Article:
|Posted:||March 2, 2021 12:23 PM|
|From:||Representative Dan Frankel|
|To:||All House members|
|Subject:||The Protection of Patient Trust Act|
|From Florida to Arizona to Pennsylvania, state lawmakers are trying to introduce the culture wars into doctors’ offices. This insidious brand of legislation requires medical professionals to stick to a script written by politicians, even when it conflicts with evidence-based, medically accurate information. If doctors refuse to mislead or withhold information from their patients, they could be hit with fines, the loss of their licenses to practice and even imprisonment.
Some examples of these incursions into the provider-patient relationship include:
--A Florida law, since thrown out by the courts after a long battle, prohibited practitioners from inquiring about and discussing safe storage of firearms where children live;
--Twenty-nine states dictate what information a patient seeking abortion care should be given, including 5 that require medical professionals to inaccurately assert a link between abortion and an increased risk of breast cancer and 6 that require medically inaccurate information that a medication abortion can be safely stopped after the woman takes the first dose of pills;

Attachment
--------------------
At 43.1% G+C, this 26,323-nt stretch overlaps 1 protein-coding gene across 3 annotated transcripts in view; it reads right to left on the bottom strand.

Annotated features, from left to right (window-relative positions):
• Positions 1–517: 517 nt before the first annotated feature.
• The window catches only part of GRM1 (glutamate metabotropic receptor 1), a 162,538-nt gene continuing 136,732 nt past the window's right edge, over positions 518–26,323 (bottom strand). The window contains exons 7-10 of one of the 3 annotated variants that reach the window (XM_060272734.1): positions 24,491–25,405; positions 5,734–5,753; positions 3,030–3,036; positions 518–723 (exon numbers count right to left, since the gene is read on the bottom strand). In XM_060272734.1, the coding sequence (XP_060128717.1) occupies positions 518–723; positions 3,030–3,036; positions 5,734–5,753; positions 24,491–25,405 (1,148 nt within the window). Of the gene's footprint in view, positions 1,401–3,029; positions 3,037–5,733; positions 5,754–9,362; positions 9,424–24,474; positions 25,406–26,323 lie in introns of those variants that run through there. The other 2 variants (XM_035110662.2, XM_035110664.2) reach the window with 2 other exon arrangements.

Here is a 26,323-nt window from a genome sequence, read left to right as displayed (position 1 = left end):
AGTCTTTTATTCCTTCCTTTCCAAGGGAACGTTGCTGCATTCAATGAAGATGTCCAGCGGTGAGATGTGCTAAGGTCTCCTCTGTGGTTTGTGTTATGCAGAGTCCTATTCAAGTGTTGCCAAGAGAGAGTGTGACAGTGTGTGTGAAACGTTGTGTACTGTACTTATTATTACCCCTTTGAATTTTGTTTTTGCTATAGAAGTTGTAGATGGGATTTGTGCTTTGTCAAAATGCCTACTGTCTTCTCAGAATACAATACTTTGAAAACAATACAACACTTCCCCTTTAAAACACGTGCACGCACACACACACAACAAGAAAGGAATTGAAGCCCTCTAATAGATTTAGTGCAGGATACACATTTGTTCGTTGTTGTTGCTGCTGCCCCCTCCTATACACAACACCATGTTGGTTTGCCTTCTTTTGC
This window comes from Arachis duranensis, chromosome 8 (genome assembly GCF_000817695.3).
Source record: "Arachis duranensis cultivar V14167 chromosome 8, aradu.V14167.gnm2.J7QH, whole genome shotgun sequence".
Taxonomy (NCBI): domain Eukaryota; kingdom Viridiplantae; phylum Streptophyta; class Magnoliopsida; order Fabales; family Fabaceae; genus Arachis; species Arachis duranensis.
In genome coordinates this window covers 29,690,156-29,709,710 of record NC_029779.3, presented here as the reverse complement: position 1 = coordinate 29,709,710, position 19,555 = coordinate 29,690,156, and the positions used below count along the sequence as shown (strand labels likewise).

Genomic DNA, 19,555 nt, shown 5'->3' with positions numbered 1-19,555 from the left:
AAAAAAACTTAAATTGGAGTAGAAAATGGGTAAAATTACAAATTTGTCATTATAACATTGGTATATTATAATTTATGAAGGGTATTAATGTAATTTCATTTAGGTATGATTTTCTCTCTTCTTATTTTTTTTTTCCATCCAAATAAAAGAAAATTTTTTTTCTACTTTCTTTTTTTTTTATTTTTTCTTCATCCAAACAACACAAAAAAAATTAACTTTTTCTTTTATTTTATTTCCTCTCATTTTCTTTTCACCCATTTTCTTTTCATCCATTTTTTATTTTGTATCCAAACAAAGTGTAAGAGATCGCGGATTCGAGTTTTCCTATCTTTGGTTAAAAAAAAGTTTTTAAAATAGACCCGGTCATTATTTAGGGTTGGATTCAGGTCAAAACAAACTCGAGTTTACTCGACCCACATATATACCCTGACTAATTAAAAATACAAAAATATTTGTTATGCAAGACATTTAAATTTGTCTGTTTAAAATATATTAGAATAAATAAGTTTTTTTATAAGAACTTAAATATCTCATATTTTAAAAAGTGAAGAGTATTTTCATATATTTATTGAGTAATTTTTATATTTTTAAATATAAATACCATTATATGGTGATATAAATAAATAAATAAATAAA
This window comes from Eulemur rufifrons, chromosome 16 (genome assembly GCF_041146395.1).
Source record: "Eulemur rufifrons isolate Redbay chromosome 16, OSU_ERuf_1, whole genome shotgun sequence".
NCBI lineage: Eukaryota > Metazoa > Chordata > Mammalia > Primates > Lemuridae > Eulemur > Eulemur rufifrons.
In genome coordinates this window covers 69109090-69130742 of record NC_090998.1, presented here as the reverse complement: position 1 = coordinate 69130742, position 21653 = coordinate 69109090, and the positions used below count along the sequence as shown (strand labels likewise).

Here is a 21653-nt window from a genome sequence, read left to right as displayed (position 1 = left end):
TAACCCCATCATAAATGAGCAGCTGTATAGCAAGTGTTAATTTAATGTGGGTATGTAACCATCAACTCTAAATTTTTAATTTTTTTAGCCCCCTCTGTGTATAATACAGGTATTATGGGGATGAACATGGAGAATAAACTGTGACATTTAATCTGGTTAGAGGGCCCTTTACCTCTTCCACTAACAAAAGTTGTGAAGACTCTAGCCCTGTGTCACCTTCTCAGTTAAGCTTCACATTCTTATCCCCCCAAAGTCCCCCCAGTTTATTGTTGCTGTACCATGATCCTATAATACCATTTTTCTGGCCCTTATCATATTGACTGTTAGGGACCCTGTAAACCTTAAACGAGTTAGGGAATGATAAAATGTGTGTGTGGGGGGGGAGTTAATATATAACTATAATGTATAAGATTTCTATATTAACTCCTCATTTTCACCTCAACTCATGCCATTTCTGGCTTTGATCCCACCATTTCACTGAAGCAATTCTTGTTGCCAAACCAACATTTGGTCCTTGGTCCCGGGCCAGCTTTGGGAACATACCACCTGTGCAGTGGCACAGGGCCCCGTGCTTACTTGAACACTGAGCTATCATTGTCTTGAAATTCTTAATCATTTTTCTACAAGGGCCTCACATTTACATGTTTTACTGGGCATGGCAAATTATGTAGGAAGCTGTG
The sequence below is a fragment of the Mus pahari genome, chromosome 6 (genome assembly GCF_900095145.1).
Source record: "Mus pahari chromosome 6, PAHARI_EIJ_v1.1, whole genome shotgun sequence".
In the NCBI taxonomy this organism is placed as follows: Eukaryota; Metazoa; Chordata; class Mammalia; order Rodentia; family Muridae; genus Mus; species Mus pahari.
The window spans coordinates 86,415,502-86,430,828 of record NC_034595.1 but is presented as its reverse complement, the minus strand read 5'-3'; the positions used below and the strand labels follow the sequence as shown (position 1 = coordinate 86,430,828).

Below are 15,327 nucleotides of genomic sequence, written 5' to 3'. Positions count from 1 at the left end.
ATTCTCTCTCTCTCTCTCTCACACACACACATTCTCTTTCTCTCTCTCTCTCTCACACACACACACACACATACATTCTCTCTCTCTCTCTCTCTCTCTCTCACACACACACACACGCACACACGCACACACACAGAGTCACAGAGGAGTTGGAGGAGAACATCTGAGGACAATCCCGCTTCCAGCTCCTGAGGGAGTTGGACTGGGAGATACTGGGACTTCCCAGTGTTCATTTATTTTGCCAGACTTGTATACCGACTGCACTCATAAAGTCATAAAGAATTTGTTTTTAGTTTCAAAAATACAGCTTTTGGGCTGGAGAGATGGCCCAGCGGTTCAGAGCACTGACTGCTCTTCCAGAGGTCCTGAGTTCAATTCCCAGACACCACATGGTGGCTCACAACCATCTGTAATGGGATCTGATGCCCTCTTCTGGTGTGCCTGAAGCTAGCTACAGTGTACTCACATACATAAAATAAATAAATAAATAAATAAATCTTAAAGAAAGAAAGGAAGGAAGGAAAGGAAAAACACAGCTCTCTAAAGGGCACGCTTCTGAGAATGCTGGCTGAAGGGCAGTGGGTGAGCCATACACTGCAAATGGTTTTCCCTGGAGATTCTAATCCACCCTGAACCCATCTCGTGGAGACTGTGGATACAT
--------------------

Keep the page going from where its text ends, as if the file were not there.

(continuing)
--Legislatures in Montana, North Carolina, Tennessee and Pennsylvania have all voted to limit health providers’ ability to discuss the chemicals involved in natural gas fracking with their patients who might be harmed by them;
--Legislation currently under consideration in Alabama, New Hampshire, Arizona, Texas and Utah would all punish doctors for providing best practice, evidence-based, age appropriate gender affirming care to pediatric patients; and,
--A bill introduced in this very body would levy fines against and threaten the licenses of doctors who attempt to encourage vaccine-hesitant parents to inoculate their children in accordance with CDC guidelines.
My bill would protect the doctor-patient relationship from government interference, preventing the Commonwealth and all political subdivisions from requiring a health care practitioner to provide information that is not medically accurate and medically appropriate for the patient. This legislation would ensure that doctors would not be forced to provide a medical service that is not evidence-based and patient-appropriate, and could not be barred from sharing medically accurate information with their patients.
Introduced as HB1444